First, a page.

But Louisiana’s voters, in legislative elections, have voted clearly for a set of principles. Winning candidates in October and November overwhelmingly ran on lower taxes, a better business and legal climate and smaller government. That Eddie Rispone’s campaign offered discordant messaging and poor optics and thus lost an opportunity to complete the rout shouldn’t affect the fact Republicans have been charged with steering the state’s legislative future.

If either Mack or Schexnayder were to betray that trust by doing deals across the aisle to secure votes for a speakership it would be an even worse result than Rispone’s loss. And such deal-making would serve as justification for voters to inflict as much punishment as possible on those engaging in it. We speak here of the power of recall, in which one-third of the registered voters in a legislative district may sign a petition to remove that legislator from office. It hasn’t been done before, though attempts have been made, but we’ve not had as clear a potential betrayal before.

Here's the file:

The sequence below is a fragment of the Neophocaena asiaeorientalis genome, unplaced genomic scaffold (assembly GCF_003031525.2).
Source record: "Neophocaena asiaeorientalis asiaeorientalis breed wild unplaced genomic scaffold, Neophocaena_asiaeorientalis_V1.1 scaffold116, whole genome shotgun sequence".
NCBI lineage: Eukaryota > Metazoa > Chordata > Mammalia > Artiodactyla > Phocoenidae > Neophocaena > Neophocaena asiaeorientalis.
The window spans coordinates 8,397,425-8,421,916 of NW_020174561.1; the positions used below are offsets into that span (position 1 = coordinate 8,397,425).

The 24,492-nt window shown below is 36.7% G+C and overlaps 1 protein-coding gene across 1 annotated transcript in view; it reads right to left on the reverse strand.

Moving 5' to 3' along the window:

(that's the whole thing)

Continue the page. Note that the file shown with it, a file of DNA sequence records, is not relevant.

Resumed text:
And the negative consequences of the outrage Louisiana’s voters would possess should such deals be made would make such a speakership unlikely to sustain. Building a majority with only 15, or slightly more, Republicans while the state’s voters see good legislation killed, or bad legislation let out, in committees run by Democrats means that sliver of Republicans will be under constant pressure to abandon that deal; it’s a perfect environment for a coup d’etat and a Speaker being voted out on the House floor.

We don’t know either Mack or Schexnayder well enough to assess what the chances are that either would entertain the option of getting in bed with Edwards. We’ve heard accusations and denials on both sides of the fight.

We don’t have a preference between the two. Our only insistence is that the Speakership be decided in the meeting of the delegation the voters gave just less than a supermajority to, and not by a lame-duck governor or his rump political party.

Don’t betray us. You’ll regret it if you do.